ObjectName[] dsRTs = (ObjectName[])server.getAttribute(jdbcRT,
  return dsRTs;

Now run an application that gets a connection, does some work, kills the session, replays, then gets a second connection and does the same thing. Each connection successfully replays once. That means that the individual statistics show a single replay and the aggregated statistics will show two replays. Here is what the output might look like.

Individual Statistics


Looking carefully at the numbers, you can see that the individual count was done before the connections were closed (TotalCompletedRequests=0) and the roll-up was done after both connections were closed. 

You can also use WLST to get the statistics values for the datasource. The statistics are not visible in the administration console or FMWC in WLS 12.2.1.

Thursday Nov 12, 2015

WLS UCP Datasource

WebLogic Server (WLS) 12.2.1 introduces a new datasource type that uses the Oracle Universal Connection Pool (UCP) as an alternative connection pool.  The UCP datasource allows for configuration, deployment, and monitoring of the UCP connection pool as part of the WLS domain.  It is certified with the Oracle Thin driver (simple, XA, and replay drivers). 

The product documentation is at .  The goal of this article  is not to reproduce that information but to summarize the feature and provide some additional information and screen shots for configuring the datasource.

A UCP data source is defined using a jdbc-data-source descriptor as a system resource.  With respect to multi-tenancy, these system resources can be defined at the domain, partition, resource group template, or resource group level. 

The configuration  for a UCP data source is pretty simple with the standard datasource parameters.  You can  name it, give it a URL, user, password and JNDI name.  Most of the detailed configuration and tuning comes in the form of UCP connection properties.  The administrator can configure values for any setters supported by oracle.ucp.jdbc.PoolDataSourceImpl except LogWriter  (see oracle.ucp.PoolDaaSourceImpl) by just removing the "set" from the attribute name (the names are case insensitive).  For example,


Table 8-2 in the documentation lists all of the UCP attributes that are currently supported, based on the UCP jar that ships with WLS 12.2.1.

There is some built-in validation of the (common sense) combinations of driver and connection factory:


Factory (ConnectionFactoryClassName)

oracle.ucp.jdbc.PoolDataSourceImpl (default)






To simplify the configuration, if the "driver-name" is not specified, it will default to oracle.ucp.jdbc.PoolDataSourceImpl  and the ConnectionFactoryClassName connection property defaults to the corresponding entry from the above table.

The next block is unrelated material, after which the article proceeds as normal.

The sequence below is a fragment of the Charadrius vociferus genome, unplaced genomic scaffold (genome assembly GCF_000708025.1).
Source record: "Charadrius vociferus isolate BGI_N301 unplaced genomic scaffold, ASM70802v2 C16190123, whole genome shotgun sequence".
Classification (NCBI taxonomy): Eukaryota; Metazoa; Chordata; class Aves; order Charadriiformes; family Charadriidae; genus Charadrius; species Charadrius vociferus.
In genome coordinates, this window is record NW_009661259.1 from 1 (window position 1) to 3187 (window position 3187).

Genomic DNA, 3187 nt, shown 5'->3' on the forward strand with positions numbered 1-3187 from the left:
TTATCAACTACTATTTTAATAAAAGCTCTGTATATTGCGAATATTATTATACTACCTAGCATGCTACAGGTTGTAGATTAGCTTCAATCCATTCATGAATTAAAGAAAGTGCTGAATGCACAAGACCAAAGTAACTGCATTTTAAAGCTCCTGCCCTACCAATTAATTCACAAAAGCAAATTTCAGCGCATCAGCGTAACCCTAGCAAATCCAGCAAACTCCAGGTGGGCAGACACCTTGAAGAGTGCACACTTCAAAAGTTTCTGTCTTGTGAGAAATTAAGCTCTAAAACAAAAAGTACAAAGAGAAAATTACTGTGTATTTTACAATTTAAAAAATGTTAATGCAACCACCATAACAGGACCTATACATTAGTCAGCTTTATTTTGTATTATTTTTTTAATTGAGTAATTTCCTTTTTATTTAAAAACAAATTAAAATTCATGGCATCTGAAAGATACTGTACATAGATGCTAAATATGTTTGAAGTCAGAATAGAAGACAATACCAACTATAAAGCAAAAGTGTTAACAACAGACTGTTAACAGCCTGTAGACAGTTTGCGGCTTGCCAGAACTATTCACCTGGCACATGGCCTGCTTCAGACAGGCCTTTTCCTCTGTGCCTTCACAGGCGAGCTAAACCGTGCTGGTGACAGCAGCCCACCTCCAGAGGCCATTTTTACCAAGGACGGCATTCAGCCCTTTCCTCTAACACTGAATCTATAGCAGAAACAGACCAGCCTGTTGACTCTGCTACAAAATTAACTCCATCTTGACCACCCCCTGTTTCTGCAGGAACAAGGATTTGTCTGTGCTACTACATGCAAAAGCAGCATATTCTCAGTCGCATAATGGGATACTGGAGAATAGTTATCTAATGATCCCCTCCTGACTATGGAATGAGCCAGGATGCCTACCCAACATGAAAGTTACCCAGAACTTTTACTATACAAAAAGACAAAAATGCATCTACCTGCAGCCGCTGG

Example 8.1 in the product documentation gives a complete example of creating a UCP data source using WLST.   WLST usage is very common for application configuration these days.

Monitoring is available via the  This MBean extends JDBCDataSourceRuntimeMBean so that it can be returned with the list of other JDBC MBeans from the JDBC service for tools like the administration console or your WLST script.  For a UCP data source, the state and the following attributes are set: CurrCapacity, ActiveConnectionsCurrentCount, NumAvailable, ReserveRequestCount, ActiveConnectionsAverageCount, CurrCapacityHighCount, ConnectionsTotalCount, NumUnavailable, and WaitingForConnectionSuccessTotal.

The administration console and FMWC make it easy to create, update, and monitor UCP datasources.

The following images are from the administration console. For the creation path, there is a drop-down that lists the data source types; UCP is one of the choices.  The resulting data source descriptor datasource-type set to "UCP".

The first step is to specify the JDBC Data Source Properties that determine the identity of the data source. They include the datasource names, the scope (Global or Multi Tenant Partition, Resource Group, or Resource Group Template) and the JNDI names.

The next page handles the user name and password, URL, and additional connection properties. Additional connection properties are used to configure the UCP connection pool. There are two ways to provide the connection properties for a UCP data source in the console. On the Connection Properties page, all of the available connection properties for the UCP driver are displayed so that you only need to enter the property value.  On the next page for Test Database Connection, you can enter a propertyName=value directly into the Properties text box.  Any values entered on the previous Connection Properties page will already appear in the text box.  This page can be used to test the specified values including the connection properties.

The Test Database Connection page allows you to enter free-form values for properties and test a database connection before the data source configuration is finalized. If necessary, you can provide additional configuration information using the Properties, System Properties, and Encrypted Properties attributes.

The final step is to target the data source. You can select one or more targets to which to deploy your new UCP data source. If you don't select a target, the data source will be created but not deployed. You will need to deploy the data source at a later time before you can get a connection in the application.

For editing the data source, minimal tabs and attributes are exposed to configure, target, and monitor this data source type.

The capabilities in FMWC are similar to the administrative console but with a different look and feel.

If you select JDBC Data Sources from the WebLogic Domain drop-down, you will see a list of existing data sources with their associated data source type, scope, and if applicable RG, RGT and Partition.